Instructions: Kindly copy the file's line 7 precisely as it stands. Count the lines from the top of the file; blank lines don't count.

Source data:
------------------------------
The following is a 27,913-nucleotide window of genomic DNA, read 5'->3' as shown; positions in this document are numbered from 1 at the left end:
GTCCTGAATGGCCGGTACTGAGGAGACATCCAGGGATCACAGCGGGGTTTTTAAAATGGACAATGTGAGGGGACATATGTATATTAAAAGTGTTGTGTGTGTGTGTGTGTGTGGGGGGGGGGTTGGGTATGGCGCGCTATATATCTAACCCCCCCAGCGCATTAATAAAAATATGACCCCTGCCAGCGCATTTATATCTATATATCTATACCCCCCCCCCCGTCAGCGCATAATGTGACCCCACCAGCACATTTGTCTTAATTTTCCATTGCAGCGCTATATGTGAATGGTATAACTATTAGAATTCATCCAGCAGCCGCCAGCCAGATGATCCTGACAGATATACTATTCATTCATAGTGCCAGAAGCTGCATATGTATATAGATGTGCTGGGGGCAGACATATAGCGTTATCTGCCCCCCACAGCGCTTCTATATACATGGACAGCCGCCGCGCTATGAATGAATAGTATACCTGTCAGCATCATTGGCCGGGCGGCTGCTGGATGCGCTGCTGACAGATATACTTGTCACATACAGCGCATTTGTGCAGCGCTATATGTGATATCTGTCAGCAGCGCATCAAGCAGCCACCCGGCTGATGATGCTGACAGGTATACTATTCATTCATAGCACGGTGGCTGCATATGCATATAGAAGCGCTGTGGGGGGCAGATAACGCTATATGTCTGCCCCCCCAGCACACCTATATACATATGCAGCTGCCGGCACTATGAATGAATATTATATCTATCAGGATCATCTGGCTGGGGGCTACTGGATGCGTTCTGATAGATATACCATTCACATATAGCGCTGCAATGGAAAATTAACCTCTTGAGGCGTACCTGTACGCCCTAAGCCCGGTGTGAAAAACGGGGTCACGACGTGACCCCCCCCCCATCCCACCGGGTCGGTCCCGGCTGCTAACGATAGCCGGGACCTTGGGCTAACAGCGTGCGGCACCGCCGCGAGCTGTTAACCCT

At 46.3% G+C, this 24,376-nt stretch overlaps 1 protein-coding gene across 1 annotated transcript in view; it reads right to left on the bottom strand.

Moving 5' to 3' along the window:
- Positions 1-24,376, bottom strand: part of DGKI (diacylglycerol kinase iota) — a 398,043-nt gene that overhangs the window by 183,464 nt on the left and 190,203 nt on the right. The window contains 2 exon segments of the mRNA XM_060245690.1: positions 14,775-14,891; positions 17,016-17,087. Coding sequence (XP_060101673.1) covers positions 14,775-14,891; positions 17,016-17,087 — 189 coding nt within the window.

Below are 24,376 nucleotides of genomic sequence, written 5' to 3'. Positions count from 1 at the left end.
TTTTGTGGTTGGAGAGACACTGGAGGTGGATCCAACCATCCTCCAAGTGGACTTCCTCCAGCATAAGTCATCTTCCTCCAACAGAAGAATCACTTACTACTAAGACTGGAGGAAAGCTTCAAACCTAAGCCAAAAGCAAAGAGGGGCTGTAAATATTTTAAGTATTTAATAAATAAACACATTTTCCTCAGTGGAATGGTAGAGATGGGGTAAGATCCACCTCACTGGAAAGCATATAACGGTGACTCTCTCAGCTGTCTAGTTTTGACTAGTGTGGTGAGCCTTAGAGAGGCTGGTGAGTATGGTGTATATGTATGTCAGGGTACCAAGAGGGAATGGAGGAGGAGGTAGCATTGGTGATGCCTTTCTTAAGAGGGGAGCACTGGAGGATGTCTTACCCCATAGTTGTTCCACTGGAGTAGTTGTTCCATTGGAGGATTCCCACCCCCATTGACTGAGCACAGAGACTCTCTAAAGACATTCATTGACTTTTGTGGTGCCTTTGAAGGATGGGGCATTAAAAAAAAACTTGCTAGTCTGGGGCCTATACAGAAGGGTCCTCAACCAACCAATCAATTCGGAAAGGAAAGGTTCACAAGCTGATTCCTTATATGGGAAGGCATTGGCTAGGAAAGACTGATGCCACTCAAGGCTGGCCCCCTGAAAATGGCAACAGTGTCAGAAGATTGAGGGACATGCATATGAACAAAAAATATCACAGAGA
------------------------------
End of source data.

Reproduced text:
TTTTGTGGTTGGAGAGACACTGGAGGTGGATCCAACCATCCTCCAAGTGGACTTCCTCCAGCATAAGTCATCTTCCTCCAACAGAAGAATCACTTACTACTAAGACTGGAGGAAAGCTTCAAACCTAAGCCAAAAGCAAAGAGGGGCTGTAAATATTTTAAGTATTTAATAAATAAACACATTTTCCTCAGTGGAATGGTAGAGATGGGGTAAGATCCACCTCACTGGAAAGCATATAACGGTGACTCTCTCAGCTGTCTAGTTTTGACTAGTGTGGTGAGCCTTAGAGAGGCTGGTGAGTATGGTGTATATGTATGTCAGGGTACCAAGAGGGAATGGAGGAGGAGGTAGCATTGGTGATGCCTTTCTTAAGAGGGGAGCACTGGAGGATGTCTTACCCCATAGTTGTTCCACTGGAGTAGTTGTTCCATTGGAGGATTCCCACCCCCATTGACTGAGCACAGAGACTCTCTAAAGACATTCATTGACTTTTGTGGTGCCTTTGAAGGATGGGGCATTAAAAAAAAACTTGCTAGTCTGGGGCCTATACAGAAGGGTCCTCAACCAACCAATCAATTCGGAAAGGAAAGGTTCACAAGCTGATTCCTTATATGGGAAGGCATTGGCTAGGAAAGACTGATGCCACTCAAGGCTGGCCCCCTGAAAATGGCAACAGTGTCAGAAGATTGAGGGACATGCATATGAACAAAAAATATCACAGAGA